Obamacare: Taxes, Penalties, and Credits
Will You Have to Pay Obamacare Taxes This Year?
The Patient Protection and Affordable Care Act (ACA) of 2010, known as Obamacare, imposed a lot of changes to the tax law. Here's a summary of the major taxes, penalties, fines, and tax credits. In 2019, the Tax Cuts and Jobs Act removed the penalty for not having insurance.
Penalty for Not Having Insurance
Up until 2019, you had to pay an additional tax (2.5% of your adjusted gross income) if you didn't have health insurance for at least nine months out of the year. The Trump tax plan, the Tax Cuts and Jobs Act, eliminated the tax.
The tax was capped at a maximum level, and it was never to be more than the average national cost of purchasing the Bronze health insurance plan on the exchanges. The Congressional Budget Office estimates this to be roughly $4,500 annually for individuals and $12,000 for families. The tax was also never to be less than a minimum flat tax of $695 per adult and $347.50 per child, capped at $2,085 per family. After 2016, this minimum rises with the Consumer Price Index.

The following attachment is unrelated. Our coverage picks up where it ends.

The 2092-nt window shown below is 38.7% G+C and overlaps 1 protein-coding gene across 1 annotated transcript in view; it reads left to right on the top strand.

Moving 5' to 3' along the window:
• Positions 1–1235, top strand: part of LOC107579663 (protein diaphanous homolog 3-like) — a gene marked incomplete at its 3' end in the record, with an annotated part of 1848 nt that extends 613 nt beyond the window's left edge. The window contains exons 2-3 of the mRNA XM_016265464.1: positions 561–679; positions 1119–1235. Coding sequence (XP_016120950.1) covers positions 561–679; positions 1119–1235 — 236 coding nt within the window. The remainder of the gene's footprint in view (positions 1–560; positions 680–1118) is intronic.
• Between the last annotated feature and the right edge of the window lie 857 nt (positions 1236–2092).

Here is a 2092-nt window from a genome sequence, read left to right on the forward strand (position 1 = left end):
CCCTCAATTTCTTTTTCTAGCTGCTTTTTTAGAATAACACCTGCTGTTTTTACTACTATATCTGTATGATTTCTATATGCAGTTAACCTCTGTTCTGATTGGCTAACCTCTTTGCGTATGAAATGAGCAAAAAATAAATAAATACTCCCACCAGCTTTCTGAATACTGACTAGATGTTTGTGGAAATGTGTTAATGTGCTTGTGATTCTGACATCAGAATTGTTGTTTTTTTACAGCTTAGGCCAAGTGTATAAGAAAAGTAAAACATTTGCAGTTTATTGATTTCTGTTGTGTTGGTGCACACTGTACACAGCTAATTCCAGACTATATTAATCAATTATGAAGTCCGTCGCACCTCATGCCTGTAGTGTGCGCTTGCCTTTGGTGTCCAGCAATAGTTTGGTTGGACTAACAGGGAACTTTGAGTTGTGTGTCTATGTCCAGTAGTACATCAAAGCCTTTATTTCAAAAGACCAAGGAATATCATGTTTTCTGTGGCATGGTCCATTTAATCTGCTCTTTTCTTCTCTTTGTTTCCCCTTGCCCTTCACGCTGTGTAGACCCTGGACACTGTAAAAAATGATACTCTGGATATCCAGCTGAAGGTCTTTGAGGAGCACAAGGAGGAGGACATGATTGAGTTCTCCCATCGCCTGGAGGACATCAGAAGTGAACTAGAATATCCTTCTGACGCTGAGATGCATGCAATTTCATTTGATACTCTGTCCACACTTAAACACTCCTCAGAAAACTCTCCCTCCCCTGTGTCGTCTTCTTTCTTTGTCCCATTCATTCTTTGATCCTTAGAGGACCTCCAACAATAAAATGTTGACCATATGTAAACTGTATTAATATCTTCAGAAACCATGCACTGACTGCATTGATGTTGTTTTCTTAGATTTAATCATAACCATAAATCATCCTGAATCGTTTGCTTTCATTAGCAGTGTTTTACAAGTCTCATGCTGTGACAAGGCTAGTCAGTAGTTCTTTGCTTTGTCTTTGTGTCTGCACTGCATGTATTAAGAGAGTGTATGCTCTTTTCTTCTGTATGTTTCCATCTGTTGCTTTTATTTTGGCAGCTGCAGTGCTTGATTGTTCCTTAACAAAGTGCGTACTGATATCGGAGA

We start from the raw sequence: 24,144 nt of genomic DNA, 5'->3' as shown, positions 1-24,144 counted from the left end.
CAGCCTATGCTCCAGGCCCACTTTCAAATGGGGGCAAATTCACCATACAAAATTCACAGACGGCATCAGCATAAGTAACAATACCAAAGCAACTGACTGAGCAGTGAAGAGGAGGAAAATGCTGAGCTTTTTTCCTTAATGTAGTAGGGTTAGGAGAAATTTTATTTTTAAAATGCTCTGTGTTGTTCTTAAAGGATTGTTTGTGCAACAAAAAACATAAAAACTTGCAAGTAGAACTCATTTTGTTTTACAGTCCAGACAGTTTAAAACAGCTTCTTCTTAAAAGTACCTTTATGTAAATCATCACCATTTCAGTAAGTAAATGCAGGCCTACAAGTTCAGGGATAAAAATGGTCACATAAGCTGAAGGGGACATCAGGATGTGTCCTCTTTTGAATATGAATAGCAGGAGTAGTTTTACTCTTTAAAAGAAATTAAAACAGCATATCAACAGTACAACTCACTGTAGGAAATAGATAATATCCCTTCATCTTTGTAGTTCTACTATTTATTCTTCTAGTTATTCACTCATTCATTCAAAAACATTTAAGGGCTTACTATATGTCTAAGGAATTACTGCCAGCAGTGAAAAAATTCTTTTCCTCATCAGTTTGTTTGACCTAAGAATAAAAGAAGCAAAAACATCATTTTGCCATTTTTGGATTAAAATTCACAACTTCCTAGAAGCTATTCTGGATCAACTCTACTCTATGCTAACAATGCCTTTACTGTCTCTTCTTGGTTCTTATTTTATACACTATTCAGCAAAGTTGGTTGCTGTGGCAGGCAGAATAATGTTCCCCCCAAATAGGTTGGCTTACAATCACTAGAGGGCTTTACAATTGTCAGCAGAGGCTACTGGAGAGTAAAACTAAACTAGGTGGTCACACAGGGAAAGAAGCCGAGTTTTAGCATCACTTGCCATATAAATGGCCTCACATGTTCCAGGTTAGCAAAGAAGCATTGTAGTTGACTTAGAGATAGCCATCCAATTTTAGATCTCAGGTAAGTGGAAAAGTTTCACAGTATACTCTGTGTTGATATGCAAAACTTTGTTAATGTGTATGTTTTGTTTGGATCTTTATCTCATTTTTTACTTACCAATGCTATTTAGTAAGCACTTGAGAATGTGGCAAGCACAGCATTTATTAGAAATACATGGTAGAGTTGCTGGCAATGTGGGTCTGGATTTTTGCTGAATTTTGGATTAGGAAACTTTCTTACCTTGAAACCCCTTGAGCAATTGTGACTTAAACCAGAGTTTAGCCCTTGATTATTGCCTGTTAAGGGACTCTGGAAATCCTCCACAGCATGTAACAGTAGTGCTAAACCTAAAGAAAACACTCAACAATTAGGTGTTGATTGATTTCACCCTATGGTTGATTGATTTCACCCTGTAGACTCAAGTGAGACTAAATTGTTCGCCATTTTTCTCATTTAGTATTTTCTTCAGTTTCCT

In 2015, 6.5 million tax filers paid the penalty, but this number declined with each year. Those who earn $25,000–$50,000 were the most likely to pay the penalty, most of whom stated they couldn't afford insurance. Those who earned less than $25,000 could usually take advantage of Medicaid.
Tax Benefits Reduced
If you itemize, you can only deduct the medical expenses that aren't covered by your health insurance and exceed 10% of your income. The ACA increased the adjusted gross income threshold for claiming the itemized deduction for medical expenses to 10% from 7.5% beginning after 2012. Before 2012, you could deduct only the amount of your medical expenses that was more than 7.5% of your adjusted gross income. Trump's tax plan reduced the deduction back to 7.5% from 10%. The 7.5% threshold remains in place until the end of 2020.